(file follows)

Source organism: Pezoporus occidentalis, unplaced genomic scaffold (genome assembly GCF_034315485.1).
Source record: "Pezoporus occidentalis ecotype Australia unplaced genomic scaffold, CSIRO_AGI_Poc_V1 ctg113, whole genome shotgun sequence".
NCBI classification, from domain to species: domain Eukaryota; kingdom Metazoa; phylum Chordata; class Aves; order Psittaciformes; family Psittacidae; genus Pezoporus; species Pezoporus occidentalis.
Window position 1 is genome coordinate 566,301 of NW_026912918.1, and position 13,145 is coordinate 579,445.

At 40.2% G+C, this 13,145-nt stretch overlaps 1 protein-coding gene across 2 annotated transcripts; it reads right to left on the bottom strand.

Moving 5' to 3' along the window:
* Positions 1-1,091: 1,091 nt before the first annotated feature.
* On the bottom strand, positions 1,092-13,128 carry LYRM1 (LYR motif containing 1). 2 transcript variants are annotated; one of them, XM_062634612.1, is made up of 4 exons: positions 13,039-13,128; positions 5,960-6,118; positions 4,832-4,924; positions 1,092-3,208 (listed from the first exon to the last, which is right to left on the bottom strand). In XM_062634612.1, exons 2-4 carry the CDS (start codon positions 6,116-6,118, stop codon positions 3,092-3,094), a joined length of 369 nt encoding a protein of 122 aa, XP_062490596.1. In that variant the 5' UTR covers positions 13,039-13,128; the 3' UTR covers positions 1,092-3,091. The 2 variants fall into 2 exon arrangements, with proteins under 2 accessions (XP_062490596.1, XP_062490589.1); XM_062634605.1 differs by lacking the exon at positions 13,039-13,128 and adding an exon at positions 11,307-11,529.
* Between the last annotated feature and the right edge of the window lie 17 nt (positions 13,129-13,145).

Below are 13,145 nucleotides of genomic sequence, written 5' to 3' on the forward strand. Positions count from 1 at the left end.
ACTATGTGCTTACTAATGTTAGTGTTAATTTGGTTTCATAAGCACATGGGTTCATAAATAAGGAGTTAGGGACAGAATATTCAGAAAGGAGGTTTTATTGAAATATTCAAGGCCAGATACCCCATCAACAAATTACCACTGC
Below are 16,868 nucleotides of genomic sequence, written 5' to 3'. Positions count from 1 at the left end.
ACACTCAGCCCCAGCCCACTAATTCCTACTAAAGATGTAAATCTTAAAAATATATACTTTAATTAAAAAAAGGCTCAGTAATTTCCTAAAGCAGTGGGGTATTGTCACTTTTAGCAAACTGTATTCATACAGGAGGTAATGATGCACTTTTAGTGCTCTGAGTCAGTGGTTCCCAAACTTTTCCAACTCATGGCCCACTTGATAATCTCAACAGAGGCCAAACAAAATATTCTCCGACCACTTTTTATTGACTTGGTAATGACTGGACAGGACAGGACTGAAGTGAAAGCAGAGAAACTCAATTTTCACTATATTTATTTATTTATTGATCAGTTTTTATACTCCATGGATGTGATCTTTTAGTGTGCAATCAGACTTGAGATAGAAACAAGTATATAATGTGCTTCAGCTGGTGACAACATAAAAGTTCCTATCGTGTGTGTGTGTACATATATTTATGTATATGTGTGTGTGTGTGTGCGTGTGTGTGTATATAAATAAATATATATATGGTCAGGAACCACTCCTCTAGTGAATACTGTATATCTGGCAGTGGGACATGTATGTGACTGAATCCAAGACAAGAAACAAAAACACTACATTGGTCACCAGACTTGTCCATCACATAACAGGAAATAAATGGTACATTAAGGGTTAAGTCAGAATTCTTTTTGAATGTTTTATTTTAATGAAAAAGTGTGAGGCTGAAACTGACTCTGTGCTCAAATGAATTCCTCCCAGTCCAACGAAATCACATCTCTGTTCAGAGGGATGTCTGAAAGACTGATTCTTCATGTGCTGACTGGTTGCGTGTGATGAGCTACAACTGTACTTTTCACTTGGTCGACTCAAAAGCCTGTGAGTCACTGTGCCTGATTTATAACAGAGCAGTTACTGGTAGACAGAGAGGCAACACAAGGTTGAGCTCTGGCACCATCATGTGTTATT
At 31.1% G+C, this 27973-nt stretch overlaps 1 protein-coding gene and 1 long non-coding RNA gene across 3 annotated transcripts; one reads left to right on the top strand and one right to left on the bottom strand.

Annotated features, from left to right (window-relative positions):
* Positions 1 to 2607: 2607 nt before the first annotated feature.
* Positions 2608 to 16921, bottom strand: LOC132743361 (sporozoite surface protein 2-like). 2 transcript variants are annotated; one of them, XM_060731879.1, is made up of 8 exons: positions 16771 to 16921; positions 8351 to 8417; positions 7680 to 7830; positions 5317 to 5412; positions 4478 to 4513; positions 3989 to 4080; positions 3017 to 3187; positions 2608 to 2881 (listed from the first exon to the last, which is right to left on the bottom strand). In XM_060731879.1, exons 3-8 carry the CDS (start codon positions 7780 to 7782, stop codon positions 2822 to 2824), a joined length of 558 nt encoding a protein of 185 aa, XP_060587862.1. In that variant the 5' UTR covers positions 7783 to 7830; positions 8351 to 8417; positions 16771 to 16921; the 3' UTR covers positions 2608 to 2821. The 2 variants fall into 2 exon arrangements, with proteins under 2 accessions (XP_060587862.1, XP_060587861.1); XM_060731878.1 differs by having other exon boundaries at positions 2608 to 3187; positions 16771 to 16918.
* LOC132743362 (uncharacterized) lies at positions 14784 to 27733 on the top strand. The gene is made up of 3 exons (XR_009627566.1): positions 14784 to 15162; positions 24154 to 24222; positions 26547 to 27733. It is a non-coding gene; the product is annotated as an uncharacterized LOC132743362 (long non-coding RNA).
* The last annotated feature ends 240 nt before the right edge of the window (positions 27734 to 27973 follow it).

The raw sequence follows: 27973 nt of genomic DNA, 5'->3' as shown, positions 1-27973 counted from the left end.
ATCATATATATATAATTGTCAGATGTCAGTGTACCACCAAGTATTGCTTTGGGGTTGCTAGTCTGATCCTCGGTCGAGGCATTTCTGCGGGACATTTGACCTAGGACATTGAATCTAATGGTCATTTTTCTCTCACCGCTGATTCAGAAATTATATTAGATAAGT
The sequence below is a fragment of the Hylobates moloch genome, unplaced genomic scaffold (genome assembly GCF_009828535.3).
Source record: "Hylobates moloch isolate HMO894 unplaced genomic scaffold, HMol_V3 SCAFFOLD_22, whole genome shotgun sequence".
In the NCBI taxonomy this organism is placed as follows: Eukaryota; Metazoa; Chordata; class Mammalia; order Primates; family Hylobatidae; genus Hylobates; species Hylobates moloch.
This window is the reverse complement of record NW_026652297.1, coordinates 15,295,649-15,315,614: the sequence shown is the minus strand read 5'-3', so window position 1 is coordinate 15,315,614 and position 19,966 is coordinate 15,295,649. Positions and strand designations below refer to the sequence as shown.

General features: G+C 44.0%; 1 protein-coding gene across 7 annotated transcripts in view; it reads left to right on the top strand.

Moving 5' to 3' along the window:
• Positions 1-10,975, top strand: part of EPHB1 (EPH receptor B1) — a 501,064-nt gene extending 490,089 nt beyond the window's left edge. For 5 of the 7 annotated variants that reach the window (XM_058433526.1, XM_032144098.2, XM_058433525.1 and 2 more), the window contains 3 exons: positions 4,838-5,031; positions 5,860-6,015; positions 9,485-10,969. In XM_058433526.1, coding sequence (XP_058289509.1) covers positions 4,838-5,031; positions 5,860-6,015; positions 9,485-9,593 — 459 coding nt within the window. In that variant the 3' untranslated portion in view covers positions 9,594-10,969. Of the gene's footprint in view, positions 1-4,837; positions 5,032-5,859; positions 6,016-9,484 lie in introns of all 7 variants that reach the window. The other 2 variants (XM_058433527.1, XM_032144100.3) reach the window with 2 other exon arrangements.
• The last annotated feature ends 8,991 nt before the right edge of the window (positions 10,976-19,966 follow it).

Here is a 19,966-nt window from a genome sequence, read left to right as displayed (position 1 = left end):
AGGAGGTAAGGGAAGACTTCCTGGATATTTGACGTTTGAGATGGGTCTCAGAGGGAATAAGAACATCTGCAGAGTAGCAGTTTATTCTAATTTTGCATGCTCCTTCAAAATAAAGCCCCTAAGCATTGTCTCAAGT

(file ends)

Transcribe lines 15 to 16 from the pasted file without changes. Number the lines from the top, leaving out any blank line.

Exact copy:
Annotated features, from left to right (window-relative positions):
* Positions 1 to 2607: 2607 nt before the first annotated feature.